Microsoft Moving Quietly into Cluster Computing

Microsoft has been making small inroads into technical computing with their Compute Cluster Server, according to C|Net.

Microsoft, recognizing the interest by scientists and researchers in having the compute capabilities of a small cluster at their disposal has been going after that market with their Compute Cluster Server (CCS). The target is those users who are already using Windows for their research.

"We think thatis fertile ground that nobody else has hoed yet," said Gartner analyst John Enck. "We were pretty skeptical when they came to market with this, but theyire doing much better than we anticipated."

Traditionally, high performance computing clusters and supercomputer of all sizes have run some variant of Unix or Linux. A few notable supercomputers run Mac OS X. However, not all researchers are experienced in the tools and technologies of cluster computing. Saifur Rahman, professor of electrical and computer engineering at the Virginia Polytechnic Institute, said using Linux would have required new expertise. His group is using CCS in a 16-node cluster used for cancer related research.

"We wanted to remain within the Windows environment so that we could use our existing applications and did not have to retrain our graduate students who have been working in this environment for several years with data from end users," Dr. Rahman said.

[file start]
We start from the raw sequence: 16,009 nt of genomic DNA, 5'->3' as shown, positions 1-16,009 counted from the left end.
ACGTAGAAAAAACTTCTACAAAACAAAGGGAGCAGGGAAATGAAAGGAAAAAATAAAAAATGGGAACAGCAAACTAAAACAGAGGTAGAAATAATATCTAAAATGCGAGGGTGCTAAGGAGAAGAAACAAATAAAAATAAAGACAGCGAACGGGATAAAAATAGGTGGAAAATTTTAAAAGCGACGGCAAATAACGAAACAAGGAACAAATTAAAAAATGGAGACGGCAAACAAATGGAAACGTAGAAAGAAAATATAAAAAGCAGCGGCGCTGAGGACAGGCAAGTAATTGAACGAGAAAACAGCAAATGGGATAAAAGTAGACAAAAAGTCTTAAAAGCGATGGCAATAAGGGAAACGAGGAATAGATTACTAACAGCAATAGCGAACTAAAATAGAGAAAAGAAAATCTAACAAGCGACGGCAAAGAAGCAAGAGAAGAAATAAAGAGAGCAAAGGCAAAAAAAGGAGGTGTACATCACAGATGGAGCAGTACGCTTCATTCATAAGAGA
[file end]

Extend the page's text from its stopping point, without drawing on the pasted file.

Microsoft continues to struggle against the heavily entrenched Unix market in cluster computing. "The HPC community has been Unix- and Linux-based for decades," said Gartner analyst Carl Claunch. "The university environments in which most have trained are heavily Linux-centric. The domination of Linux in HPC and in clusters is quite strong."

While Microsoft has negligible presence in the Unix dominated Supercomputing top 500, they have been slowly targeting the small cluster market suitable for small research teams. Meanwhile, Apple has been providing a small cluster system aimed at scientific research for years, called the Apple Workgroup Cluster. These Apple clusters are available in 4 to 32 node configurations.